R&D tax relief still under-claimed
Every year HMRC publish statistics about the take-up of the very generous Research & Development tax credit regime and this year’s review has yet again illustrated that the relief is often underclaimed. It seems that many companies and their advisers are simply not fully aware of the types of activity that qualify and therefore literally millions of pounds in relief are being lost.
Summary of the relief
In very simple terms, the relief works by “super-sizing” any R&D spend for the purposes of calculating a company’s corporation tax liability. Any qualifying spend is more than doubled, to 230% of the original, and then the company’s corporation tax liability is recalculated and reduced accordingly. At current corporation tax rates of 19% the benefit is an additional 24.7% of the original spend (i.e. 130% x 19%). If the company is loss-making then they can still benefit, by surrendering the R&D loss for a cash payment from HMRC. The cash payment is equal to 14.5% of the R&D loss, and so equates to 33.35% of the original spend (i.e. 230% x 14.5%). As you can see, the sums can be considerable.
You can also go back to any open years (usually two) and amend historic returns in order to claim further relief.
Who is claiming?
Most obvious candidates (although by no means all), such as technology companies and pharmaceutical research companies do claim the relief. However, the HMRC statistics show that the most common category of claims are in the following sectors:
– Manufacturing (28% of total number of claims, 32% of value)
– Professional, scientific & technical (20% & 23%)
– Information and communication (26% & 20%)
What this shows is that in fact most claims are not from the scientific or technical community but from manufacturers, which are often the bedrock of the client base of many accounting practices. All accountants and tax advisors should therefore be regularly reviewing their client base to see if any may indeed qualify but simply do not realise it .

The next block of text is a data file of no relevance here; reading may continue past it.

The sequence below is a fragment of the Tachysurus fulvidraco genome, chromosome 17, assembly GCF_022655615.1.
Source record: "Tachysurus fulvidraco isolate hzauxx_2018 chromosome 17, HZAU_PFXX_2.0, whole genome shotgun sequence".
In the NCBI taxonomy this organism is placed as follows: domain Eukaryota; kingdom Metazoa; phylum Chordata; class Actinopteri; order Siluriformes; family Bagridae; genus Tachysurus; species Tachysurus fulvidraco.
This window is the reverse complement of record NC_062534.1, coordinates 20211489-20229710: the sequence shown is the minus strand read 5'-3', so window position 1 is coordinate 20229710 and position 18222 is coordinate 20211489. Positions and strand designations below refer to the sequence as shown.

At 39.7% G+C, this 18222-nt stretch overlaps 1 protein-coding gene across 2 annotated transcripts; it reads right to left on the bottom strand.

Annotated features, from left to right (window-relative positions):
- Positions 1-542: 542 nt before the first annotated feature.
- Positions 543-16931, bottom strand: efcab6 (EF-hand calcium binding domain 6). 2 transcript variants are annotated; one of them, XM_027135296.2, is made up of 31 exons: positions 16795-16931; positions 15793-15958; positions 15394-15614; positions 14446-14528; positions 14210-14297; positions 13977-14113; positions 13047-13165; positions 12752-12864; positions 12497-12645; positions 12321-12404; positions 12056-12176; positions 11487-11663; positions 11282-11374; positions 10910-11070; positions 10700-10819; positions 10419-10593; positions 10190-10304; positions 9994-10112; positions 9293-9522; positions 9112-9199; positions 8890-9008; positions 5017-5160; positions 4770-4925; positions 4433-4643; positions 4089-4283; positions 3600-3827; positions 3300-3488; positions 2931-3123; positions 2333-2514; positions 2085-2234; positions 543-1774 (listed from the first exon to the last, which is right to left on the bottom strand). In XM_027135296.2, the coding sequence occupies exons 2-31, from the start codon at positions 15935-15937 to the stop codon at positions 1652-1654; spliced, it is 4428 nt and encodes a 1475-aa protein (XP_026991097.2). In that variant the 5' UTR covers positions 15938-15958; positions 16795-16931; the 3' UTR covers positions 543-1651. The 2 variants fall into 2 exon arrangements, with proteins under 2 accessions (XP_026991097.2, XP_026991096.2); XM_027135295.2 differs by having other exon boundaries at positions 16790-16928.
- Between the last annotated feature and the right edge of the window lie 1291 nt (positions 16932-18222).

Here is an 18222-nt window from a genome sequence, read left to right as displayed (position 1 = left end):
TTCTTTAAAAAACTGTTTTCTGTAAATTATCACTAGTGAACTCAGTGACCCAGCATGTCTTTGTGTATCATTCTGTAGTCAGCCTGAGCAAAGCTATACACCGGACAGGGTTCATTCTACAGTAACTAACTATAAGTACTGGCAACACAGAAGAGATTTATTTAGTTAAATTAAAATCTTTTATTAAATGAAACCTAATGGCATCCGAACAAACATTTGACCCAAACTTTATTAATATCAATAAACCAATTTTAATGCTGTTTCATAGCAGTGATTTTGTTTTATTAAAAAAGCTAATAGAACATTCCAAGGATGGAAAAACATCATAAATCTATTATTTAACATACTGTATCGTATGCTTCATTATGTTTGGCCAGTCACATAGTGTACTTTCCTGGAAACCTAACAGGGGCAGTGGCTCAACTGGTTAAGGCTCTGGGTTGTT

What is R&D?
It is beyond the scope of this note to give a full explanation of what is and what is not R&D. The legislation defines it as “an advance in science or technology”, and this is what often puts people off as they assume that you need to have made a major breakthrough in order to qualify. But this is not the case at all. Most R&D claims are for small incremental improvements made to a process or a product, and this is what companies do all the time. When I speak to clients, the first test I always ask them is whether there is any aspect of their business which has required them to scratch their head in order to find a solution. If the answer is “yes” then there is a good chance that there is R&D and we investigate further.
Examples of successful claims are often useful in illustrating how common R&D is:
– A manufacturer of large electricity generators was required to fit one of its generators in a confined space and therefore had to re-design it to fit into a smaller area
– An IT company project to integrate different information management systems on behalf of a client (integration is a very common theme in R&D claims)
– A top-end restaurant experimenting with new ingredients and flavour combinations
– An aerospace manufacturer developing new tooling
– An engineering company designing a prototype of a new product which was an improvement on an existing product
As you can see many of these would be the type of activity which is regularly done by a company in its everyday life.
It can be a complex area though, and so we offer a free review service whereby one of our team will come out to see you and go through your client list (on a no names basis if you prefer) to try to highlight where there might be claims and then take it from there.
If this is of interest please contact email@example.com or call 01332 365855